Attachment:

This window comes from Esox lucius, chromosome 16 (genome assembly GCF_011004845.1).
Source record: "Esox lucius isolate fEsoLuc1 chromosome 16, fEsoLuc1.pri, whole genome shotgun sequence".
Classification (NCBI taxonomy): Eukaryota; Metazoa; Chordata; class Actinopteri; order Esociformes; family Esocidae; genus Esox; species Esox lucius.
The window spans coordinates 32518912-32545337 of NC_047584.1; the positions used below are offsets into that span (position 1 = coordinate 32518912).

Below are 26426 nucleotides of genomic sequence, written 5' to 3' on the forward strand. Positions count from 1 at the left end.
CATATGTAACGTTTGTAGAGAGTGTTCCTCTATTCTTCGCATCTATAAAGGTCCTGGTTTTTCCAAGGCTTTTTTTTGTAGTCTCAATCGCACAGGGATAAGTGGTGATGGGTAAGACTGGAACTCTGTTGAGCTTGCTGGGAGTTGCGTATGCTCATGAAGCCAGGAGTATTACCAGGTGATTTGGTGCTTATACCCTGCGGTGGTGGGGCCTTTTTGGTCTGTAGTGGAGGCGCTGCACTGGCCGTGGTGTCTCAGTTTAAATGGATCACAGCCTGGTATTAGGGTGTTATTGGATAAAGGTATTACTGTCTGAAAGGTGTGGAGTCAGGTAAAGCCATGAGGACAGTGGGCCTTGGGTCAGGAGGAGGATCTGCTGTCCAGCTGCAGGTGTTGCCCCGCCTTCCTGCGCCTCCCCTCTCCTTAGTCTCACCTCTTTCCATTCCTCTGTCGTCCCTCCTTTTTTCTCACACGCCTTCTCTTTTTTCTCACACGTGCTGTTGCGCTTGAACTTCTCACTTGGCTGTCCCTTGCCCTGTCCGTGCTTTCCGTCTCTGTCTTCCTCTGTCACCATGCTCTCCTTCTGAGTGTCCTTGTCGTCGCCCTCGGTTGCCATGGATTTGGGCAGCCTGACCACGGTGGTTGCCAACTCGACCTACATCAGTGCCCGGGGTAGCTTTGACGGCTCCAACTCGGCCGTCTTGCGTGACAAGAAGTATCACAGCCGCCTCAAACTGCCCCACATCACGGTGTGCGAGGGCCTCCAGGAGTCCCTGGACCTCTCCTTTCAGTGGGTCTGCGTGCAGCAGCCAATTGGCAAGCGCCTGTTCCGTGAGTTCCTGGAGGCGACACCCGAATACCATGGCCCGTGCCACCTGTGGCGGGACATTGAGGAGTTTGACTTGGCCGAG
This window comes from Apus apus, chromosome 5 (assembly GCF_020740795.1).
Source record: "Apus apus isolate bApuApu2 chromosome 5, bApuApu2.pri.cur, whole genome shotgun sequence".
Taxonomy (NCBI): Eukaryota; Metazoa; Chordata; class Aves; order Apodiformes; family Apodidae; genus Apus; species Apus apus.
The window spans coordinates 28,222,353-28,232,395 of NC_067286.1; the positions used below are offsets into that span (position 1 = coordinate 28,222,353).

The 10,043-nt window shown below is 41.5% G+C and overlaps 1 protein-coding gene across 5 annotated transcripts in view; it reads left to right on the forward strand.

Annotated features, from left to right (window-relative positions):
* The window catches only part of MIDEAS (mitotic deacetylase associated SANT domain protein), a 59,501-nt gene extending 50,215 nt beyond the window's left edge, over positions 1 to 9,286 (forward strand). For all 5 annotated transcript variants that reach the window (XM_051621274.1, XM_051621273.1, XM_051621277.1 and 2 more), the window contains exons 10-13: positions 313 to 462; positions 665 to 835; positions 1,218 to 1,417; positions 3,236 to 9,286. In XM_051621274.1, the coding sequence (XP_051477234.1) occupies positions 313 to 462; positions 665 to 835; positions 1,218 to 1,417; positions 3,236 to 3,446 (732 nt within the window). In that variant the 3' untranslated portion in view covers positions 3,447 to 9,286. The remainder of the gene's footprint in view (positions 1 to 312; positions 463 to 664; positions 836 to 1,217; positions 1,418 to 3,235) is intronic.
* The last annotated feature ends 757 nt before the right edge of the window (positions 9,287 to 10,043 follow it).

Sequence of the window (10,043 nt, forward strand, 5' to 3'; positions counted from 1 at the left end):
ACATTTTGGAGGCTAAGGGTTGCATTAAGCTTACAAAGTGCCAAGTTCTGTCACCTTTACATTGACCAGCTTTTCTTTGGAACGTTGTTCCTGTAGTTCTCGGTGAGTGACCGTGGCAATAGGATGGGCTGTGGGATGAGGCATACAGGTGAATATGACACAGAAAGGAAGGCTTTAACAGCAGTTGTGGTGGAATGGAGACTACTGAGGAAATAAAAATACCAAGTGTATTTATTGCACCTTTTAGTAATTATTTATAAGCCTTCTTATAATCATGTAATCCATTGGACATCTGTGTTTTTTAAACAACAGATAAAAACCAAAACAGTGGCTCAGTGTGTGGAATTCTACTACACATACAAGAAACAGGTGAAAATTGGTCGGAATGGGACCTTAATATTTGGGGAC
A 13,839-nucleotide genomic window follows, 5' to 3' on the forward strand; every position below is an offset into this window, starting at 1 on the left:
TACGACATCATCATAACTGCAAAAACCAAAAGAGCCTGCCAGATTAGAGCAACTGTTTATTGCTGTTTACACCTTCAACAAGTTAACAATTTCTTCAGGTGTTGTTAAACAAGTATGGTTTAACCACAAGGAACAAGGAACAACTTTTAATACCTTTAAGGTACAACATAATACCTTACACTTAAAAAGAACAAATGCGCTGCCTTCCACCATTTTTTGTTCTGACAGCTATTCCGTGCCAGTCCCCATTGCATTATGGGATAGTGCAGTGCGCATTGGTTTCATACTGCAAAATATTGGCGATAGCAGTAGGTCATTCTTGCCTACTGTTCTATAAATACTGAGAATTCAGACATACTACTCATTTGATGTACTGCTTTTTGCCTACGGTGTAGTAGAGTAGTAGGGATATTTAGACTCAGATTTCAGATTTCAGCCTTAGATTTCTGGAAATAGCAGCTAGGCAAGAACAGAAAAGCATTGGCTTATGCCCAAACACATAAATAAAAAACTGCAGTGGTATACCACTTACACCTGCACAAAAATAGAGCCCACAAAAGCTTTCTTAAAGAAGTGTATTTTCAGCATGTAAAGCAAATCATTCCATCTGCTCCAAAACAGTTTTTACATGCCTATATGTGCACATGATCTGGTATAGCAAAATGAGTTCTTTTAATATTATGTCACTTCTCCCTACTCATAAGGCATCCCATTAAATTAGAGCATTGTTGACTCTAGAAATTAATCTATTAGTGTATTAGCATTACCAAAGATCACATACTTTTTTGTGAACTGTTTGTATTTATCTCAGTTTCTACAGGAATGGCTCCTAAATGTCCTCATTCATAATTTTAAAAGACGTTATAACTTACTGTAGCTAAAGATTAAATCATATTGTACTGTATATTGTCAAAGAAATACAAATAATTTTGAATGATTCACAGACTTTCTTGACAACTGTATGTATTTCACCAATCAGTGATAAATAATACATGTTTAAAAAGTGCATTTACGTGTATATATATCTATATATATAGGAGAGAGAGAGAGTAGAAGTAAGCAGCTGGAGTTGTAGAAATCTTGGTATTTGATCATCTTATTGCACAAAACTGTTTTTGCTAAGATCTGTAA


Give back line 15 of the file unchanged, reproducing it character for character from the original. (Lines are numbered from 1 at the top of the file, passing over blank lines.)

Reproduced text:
Sequence of the window (10,043 nt, forward strand, 5' to 3'; positions counted from 1 at the left end):